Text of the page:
Albert Einstein
Albert Einstein
Photo courtesy of AIP Niels Bohr Library
Who says physicists never get respect? Time magazine recently named theoretical physicist Albert Einstein its "person of the century" in its year-end issue (December 27, 1999), citing not only his intellectual brilliance but his humanitarian concerns, and describing him as a "paramount icon of our age."

Born in Germany in 1879, Einstein is notorious for having been expelled by a headmaster as a young school boy. He went on to win the 1921 Nobel Prize in physics for uncovering the theory of the photo-electric effect. His early work on the fundamentals of quantum theory and, of course, relativity, laid the groundwork for much of modern physics. This in turn paved the way for an unprecedented degree of technological development, including nuclear fission and fusion - the basis for the atomic bomb, nuclear power, and solar energy. Einstein emigrated to the US in 1933 to take a post at the Institute for Advanced Study, Princeton, NJ, narrowly escaping persecution by the Nazi government because of his Jewish heritage. He has since become one of the most recognizable faces in American physics, and has even been immortalized on the Silver Screen by actor Walter Matthau in the popular romantic comedy, I.Q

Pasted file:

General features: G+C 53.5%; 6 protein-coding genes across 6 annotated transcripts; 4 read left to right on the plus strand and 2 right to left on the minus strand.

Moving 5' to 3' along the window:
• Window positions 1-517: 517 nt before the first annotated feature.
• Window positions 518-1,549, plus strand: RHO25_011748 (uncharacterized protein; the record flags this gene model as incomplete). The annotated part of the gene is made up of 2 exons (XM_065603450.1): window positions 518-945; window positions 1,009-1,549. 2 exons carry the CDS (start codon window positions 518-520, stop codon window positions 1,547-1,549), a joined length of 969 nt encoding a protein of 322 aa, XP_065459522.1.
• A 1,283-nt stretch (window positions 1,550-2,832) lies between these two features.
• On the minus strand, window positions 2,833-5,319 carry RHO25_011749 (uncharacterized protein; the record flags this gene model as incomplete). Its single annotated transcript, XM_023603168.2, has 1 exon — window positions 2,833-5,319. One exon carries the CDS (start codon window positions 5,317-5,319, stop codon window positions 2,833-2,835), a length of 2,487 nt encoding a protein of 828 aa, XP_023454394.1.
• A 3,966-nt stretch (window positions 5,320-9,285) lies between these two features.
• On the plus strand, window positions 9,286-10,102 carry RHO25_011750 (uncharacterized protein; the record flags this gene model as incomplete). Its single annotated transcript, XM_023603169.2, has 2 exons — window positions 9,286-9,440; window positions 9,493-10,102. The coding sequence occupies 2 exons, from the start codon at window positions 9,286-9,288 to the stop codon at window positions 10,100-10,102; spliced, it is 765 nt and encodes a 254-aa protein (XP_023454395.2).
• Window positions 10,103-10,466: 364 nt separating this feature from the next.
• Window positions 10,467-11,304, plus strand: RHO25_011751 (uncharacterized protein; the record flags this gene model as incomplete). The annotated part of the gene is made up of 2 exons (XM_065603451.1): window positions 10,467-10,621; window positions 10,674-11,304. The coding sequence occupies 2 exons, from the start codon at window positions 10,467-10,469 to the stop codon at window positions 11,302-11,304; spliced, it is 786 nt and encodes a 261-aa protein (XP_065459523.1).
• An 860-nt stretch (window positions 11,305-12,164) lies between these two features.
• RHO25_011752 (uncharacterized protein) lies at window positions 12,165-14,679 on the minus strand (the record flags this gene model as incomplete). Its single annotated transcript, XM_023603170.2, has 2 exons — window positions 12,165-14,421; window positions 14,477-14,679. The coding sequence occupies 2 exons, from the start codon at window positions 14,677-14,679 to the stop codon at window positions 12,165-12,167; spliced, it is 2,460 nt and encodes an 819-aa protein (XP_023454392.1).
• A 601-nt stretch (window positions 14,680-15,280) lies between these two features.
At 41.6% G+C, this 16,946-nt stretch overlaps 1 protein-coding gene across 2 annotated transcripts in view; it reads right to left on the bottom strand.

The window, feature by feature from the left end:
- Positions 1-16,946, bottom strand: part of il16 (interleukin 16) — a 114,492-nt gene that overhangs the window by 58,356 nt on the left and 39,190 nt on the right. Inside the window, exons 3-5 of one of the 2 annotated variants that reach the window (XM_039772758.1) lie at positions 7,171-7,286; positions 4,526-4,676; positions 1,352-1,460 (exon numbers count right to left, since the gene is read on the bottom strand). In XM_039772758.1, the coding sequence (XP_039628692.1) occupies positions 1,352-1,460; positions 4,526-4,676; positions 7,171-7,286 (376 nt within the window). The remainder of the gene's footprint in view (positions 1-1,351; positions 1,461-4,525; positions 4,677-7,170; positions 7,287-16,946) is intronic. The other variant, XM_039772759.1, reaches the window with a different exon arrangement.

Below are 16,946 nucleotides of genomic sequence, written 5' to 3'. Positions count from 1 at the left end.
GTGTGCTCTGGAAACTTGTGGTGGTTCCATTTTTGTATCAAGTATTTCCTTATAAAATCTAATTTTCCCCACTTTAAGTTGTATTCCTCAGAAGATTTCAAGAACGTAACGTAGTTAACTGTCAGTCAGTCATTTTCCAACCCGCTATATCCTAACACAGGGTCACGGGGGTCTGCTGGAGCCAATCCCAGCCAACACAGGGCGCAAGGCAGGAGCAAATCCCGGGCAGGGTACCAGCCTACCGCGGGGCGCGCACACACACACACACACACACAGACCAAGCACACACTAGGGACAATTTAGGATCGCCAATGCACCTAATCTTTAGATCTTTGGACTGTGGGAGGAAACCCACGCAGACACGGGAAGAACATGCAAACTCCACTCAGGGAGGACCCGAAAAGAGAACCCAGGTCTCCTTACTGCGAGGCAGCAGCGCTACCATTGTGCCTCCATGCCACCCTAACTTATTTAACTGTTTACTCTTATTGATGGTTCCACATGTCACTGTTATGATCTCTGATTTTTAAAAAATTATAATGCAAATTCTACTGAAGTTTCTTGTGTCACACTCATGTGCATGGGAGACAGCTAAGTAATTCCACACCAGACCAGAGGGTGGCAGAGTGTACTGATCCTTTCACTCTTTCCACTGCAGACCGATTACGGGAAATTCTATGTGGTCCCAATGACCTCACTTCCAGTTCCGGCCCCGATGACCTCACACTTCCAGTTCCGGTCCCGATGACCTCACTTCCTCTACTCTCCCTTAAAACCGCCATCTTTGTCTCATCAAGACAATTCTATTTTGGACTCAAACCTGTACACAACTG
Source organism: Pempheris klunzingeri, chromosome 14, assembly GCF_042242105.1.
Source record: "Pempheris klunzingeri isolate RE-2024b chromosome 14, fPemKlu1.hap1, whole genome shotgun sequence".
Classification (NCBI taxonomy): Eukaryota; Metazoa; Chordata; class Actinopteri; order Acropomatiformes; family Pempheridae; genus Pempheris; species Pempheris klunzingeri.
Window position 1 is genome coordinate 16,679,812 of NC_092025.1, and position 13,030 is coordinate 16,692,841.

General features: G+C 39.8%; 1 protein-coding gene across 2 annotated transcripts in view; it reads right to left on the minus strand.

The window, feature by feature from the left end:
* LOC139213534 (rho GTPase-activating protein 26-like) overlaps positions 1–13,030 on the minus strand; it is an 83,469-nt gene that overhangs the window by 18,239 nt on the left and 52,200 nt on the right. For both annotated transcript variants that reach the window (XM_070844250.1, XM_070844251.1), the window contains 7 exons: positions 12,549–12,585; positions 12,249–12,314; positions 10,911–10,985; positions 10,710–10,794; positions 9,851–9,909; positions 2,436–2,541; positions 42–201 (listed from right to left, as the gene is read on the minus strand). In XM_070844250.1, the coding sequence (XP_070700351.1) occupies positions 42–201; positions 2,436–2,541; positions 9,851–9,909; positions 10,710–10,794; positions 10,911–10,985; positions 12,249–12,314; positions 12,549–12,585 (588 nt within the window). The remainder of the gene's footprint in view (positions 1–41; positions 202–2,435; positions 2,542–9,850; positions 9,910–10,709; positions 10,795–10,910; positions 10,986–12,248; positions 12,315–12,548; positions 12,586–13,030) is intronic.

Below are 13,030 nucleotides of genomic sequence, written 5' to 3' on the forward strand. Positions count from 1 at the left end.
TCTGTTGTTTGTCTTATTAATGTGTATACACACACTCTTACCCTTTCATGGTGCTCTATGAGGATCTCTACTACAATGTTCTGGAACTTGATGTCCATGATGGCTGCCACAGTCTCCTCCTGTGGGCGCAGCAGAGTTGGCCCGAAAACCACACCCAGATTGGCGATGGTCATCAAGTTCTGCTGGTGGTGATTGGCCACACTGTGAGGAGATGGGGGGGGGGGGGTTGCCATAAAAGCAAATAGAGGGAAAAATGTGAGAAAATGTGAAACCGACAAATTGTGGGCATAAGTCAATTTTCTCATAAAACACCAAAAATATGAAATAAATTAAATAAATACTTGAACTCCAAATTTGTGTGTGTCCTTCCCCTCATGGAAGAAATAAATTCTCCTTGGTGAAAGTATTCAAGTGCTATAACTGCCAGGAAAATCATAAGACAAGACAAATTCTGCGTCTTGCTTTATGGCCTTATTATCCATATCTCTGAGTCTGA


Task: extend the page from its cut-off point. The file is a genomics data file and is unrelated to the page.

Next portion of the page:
In announcing their selection, the magazine editors wrote, "In a century that will be remembered foremost for its science and technology - in particular for our ability to understand and then harness the forces of the atom and the universe - one person clearly stands out as both the greatest mind and paramount icon of our age: The kindly, absent-minded professor whose wild halo of hair, piercing eyes, engaging humanity and extraordinary brilliance made his face a symbol and his name a synonym for genius."

More information about Einstein can be found at websites: and<.

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Editor: Alan Chodos
Associate Editor: Jennifer Ouellette

February 2000 (Volume 9, Number 2)

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Articles in this Issue
Chodos is New Associate Executive Officer
Man of the Century
APS Career Efforts Focus on Physics Departments
Mass Media Fellow Learns "Nuts and Bolts" of Journalism
Outreach and Community Service I
In the Journals
APS and BNL Host XXX e-Print Archive Mirror
In Brief
Poll Reveals All-Star Physicists
Cosmic CD Available at Last!
US R&D Spending Trends
Exploring "Who Did It?" with Forensic Science
Cornell "Nanoharp" Studies Vibrating Materials at High Frequencies
Zero Gravity: The Lighter Side of Science
Inside the Beltway: A Washington Analysis
The Back Page